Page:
3. Running Knoppix from hard disk, I downloaded, compiled and installed the Intel536-4.68 kernel driver.
4. Set up KPPP to access the dial-up Internet Service Provider.
5. Set up KMail to access the ISP's POP3 mail server and SMTP outgoing mail server.
6. Checked that the Konqueror web browser/file manager was able to access basic websites.
7. Installed an Epson C62 printer in the CUPS printer manager, which is accessed with Konqueror, using the URL http://localhost:631/
8. In CUPS printer manager, for the Epson C62 I chose Set Printer Options and Color Model: Greyscale.

An alternative to the Intel 536EP PCI card is a standard 56k serial modem, nice to have lights to look at while it is working. This lasted for 7 years with no problems, until replaced because the customer decided to do something else.

Comment: How to organise a protest (Score 1) 49

From the article: "Chinese people can write the most vitriolic blog posts about even the top Chinese leaders without fear of censorship, but if they write in support of or opposition to an ongoing protest—or even about a rally in favor of a popular policy or leader—they will be censored."

That is interesting. I am glad someone has discovered this. So perhaps the way to organise a protest, is to use secret messages coded in the form of vitriolic comments. Eg, "Mao Tsedong is an idiot" = Meet at Tiannamen Square.

Comment: Re:There have been some experiments (Score 1) 201

by paj1234 (#41860123) Attached to: The Evolution of the Computer Keyboard

I prefer the classic Microsoft Natural Keyboard in grey. How can you stand your oversized N key?? Wow, look at this: USD 208.99 on eBay!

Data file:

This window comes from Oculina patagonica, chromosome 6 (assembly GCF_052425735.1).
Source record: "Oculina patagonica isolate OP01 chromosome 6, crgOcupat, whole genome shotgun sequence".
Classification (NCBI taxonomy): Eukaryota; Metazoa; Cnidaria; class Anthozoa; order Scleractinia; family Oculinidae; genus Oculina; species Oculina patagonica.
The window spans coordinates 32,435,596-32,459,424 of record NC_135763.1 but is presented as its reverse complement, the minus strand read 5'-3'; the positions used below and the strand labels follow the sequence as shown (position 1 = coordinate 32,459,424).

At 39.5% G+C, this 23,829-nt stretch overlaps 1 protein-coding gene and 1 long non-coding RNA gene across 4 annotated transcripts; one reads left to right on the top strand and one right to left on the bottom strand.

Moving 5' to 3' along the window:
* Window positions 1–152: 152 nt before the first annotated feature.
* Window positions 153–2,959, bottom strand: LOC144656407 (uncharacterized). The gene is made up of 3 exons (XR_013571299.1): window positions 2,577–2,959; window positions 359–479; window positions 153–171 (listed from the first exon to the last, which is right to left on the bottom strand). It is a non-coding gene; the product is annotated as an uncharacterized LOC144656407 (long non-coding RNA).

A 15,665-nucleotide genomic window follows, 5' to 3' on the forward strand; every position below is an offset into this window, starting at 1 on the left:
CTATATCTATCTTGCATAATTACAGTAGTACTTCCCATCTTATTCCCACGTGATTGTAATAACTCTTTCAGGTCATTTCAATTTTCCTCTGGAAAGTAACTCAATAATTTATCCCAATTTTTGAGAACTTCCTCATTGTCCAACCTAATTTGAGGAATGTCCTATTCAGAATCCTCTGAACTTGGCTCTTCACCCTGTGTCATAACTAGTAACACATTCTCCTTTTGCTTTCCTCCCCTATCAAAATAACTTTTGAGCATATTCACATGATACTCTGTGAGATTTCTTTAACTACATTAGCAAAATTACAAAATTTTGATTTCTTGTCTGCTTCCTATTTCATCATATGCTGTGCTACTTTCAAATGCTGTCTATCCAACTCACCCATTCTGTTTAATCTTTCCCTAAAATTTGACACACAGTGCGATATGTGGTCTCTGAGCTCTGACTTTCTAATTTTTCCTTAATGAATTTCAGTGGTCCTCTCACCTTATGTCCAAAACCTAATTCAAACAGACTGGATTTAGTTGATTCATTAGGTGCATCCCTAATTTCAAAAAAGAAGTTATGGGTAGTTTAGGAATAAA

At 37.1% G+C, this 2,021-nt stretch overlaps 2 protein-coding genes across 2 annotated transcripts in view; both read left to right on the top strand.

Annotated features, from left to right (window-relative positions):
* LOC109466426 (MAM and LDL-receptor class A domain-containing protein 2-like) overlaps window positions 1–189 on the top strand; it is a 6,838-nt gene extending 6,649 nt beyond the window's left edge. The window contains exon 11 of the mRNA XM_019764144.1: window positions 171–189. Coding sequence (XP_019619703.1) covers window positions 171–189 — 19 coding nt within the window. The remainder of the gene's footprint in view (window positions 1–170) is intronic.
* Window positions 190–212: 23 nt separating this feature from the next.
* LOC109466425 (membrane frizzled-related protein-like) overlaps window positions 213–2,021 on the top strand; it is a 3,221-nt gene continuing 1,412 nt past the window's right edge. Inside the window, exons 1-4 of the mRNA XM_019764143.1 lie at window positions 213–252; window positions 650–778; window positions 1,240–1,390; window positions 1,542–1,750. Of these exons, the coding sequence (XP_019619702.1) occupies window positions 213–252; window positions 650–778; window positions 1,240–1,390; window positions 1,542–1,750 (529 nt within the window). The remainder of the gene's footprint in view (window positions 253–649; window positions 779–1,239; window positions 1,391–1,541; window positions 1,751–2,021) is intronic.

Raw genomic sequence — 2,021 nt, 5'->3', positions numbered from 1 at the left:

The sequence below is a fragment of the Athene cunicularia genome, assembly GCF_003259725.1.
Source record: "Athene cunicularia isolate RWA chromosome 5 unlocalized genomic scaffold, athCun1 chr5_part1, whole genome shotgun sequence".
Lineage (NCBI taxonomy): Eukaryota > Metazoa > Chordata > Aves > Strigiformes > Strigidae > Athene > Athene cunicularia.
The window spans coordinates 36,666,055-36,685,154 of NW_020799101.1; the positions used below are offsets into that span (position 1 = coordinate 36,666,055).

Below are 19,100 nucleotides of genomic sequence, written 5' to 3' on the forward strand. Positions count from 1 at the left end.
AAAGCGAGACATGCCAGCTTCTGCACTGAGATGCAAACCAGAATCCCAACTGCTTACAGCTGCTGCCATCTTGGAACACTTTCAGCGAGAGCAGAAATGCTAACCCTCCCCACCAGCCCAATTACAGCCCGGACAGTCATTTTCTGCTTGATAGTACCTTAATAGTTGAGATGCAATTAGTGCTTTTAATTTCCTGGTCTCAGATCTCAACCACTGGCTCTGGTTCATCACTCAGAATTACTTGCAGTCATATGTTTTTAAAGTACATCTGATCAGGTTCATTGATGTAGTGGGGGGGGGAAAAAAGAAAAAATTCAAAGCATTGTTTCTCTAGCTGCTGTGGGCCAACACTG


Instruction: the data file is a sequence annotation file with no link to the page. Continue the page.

http://www.ebay.co.uk/itm/NEW-in-Box-Microsoft-Natural-Keyboard-Elite-PS2-USB-Adapter-Ergonomic-Ergo-White-/330814626090?pt=PCA_Mice_Trackballs&hash=item4d0616992a

Comment: Life is common, Homo Sapiens are rare (Score 1) 642

by paj1234 (#28897425) Attached to: Fewer Than 10 ET Civilizations In Our Galaxy?

I speculate that when we look up at the sky at night, it is full of steaming jungles crammed with giant insects.

My theory is it takes a heck of a big whack from a comet or something like that to get a living watery planet from one stable ecosystem to a new more advanced one. The trouble is, it has to be a whack of the right size. Big enough to do the job, not so big as to wipe all the life out completely.

It's easy to think that evolution happens gradually, like drips in a cave building stalectites. Well, it does, but the real action is when there's a huge flood. All those dinosaurs didn't give over gracefully. Their time would've gone on forever if something big hadn't come along to end it.

Imagine building a pyramid, but you can only build the next level if you throw 10 dice and they all come up 6. How many dice throws is it going to take? A lot, but it's mathematically guaranteed to happen and even though it is pretty unlikely, in our case it has already happened and here we are!

It's time to boot, do your boot ROMs know where your disk controllers are?